The most common applications that interfere with the Windows 10 update process are third-party security/antivirus programs. This may be indicated by error 0x80070020. The first thing to try is a “clean boot” with most drivers and services disabled. If that doesn’t work, you may have to temporarily turn off the security programs, or in some cases even uninstall them and then reinstall after the upgrade.
If you have software applications installed that are incompatible with Windows 10 version 1803, you may instead get error message 0xC1900208 – 0x4000C. Once again, it’s third party AV software that is the most common culprit and you may need to uninstall it to complete the upgrade.
Another reason your device might not be compatible with the 1803 upgrade is because it doesn’t have the necessary prerequisite updates installed. This can be solved by running Windows Update and checking for available updates that need to be installed. My Surface Pro had to install a firmware update before I installed 1803.
Device driver incompatibilities can also cause problems. There are a number of different error messages that will indicate this, including 0x800F0923, 0x80070490 -0x200007, 0xC1900101, and 0x80090011. Driver conflicts can often be resolved by updating the drivers, so it’s a good idea to do that before attempting the upgrade. Be sure to check the device vendor’s web site if Windows Update doesn’t have updated drivers for your devices. You can use the Media Creation Tool to do the upgrade; it provides you with a report that tells you if certain drivers or software are incompatible.
Problems during installation
Sometimes the installation process will start but problems will occur during the upgrade (such as my “stuck on the no-progress bar” issue described above). Because an update sometimes appears to be stuck when it’s not, it’s recommended that you wait at least a couple of hours to make sure that’s really what’s happening.
That’s not always easy when you need to use your computer, but take a break and go do something else and give it a chance to finish on its own. If there is really no hard drive activity for more than hour or two, you’ll probably have to do what I did and force a reboot. You did create a restore point before starting a major upgrade, right?
Sometimes the installation just fails and returns you to Windows (which is a lot less scary). One reason this happens is lack of sufficient free disk space (you need 20 GB for the 64-bit version). You can use the Disk Cleanup utility or just manually remove large files to create the required space.
Problems after upgrading
Even if the upgrade completes successfully, some users encounter problems. Some of these are fairly easy to fix or work around, but some are serious enough to require rolling back to the previous version of the OS.
The incompatibility with Toshiba and Intel SSDs is one of the latter. Some users with these devices (which include some Surface Pro 2017 machines) are reporting that the systems crash and enter a UEFI screen after rebooting.
Even if you don’t experience these stability issues, computers with these drives may experience significantly degraded battery performance after the upgrade. Note that it’s the 128 GB and 256 GB drives on SP2017 that are affected. The 512 GB drive (which is what I have in my Surface) is made by Samsung and doesn’t appear to be impacted by this problem.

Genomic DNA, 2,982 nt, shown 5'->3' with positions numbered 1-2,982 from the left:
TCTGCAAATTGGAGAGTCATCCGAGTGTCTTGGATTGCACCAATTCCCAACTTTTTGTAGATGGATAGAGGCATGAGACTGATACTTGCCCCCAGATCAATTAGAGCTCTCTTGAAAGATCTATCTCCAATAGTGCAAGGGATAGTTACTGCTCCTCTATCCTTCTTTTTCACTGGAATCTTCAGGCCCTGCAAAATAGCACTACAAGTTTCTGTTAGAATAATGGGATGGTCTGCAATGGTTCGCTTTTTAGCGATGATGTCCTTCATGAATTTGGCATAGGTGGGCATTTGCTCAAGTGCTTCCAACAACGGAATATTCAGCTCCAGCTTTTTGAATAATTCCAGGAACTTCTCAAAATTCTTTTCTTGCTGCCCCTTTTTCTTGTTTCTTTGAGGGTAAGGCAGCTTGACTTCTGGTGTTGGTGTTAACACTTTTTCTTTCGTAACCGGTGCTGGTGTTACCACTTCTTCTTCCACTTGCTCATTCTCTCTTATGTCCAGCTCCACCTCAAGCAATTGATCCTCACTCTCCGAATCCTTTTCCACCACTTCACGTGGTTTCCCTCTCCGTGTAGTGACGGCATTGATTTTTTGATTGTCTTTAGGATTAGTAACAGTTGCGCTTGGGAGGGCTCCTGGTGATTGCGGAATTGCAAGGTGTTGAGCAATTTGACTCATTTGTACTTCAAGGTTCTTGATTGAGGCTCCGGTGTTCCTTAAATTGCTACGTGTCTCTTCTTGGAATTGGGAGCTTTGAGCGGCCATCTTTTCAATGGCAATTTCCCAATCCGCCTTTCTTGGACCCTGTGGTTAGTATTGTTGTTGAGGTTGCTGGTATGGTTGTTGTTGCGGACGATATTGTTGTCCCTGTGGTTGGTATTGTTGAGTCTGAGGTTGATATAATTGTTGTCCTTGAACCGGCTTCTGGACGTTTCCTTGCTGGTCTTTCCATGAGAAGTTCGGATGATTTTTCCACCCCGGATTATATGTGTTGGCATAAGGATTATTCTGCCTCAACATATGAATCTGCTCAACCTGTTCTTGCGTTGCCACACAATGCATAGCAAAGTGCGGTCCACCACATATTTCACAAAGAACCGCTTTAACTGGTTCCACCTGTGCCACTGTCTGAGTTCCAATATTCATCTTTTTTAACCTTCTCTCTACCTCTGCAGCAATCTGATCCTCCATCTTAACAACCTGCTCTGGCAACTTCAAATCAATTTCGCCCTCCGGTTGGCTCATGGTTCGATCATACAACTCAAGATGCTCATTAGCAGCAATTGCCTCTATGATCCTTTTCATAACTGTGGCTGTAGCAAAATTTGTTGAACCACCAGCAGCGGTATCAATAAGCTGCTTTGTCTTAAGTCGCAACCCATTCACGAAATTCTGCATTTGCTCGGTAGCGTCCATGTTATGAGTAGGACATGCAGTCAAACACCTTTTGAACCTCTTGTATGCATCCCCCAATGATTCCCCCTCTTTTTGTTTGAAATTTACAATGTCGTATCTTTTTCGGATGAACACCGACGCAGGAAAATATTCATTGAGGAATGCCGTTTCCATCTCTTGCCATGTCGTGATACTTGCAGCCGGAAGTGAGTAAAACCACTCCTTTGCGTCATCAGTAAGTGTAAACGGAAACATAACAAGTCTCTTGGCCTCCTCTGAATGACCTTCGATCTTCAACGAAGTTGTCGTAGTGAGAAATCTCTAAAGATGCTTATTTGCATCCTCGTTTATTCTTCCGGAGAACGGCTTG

Those who use Google Chrome or Mozilla Firefox as their primary or secondary web browser may experience freeze-ups after upgrading to Windows 10 1803. I do use Chrome and I haven’t encountered this (yet – after several days) and not all users are reporting problems, so it seems to be a hit-or-miss issue. If you’re one of the unlucky ones, there are several fixes you can try until Microsoft gets a patch out there for this (they’re working on it).
A number of people have reported that the upgrade is changing various settings, re-enabling features that they had turned off, and so forth, instead of preserving their preferences. In particular, the Fast Startup feature is being turned back on if you disabled it.
The new version of Windows 10 also adds a setting to give you more control over apps’ access to your camera and microphone, but since by default it’s blocking some apps from using them, this is causing some users consternation when they find those devices aren’t working as expected. It’s an easy fix in the Privacy section of the Settings. Slide the “allow apps to access your microphone” and “allow apps to access your camera” toggles to the “on” position.
These are the most commonly reported problems with the upgrade, but there are many others that have affected some segments of the computer using population. These include:
- Particular apps or Windows components (such as File Explorer) crashing
- Inability to connect to wi-fi network automatically
- Mouse lag
- On-screen keyboard doesn’t work
- Edge browser won’t start
- Windows Defender Security Center won’t open
Microsoft will undoubtedly be issuing a number of patches to address these and other issues that come up. As with any major OS release, it will take a while to get things right for everyone. In the meantime, I’m one of the lucky ones for whom 1803 is now working fine, and I hope the same is true for the majority of the readers of this blog.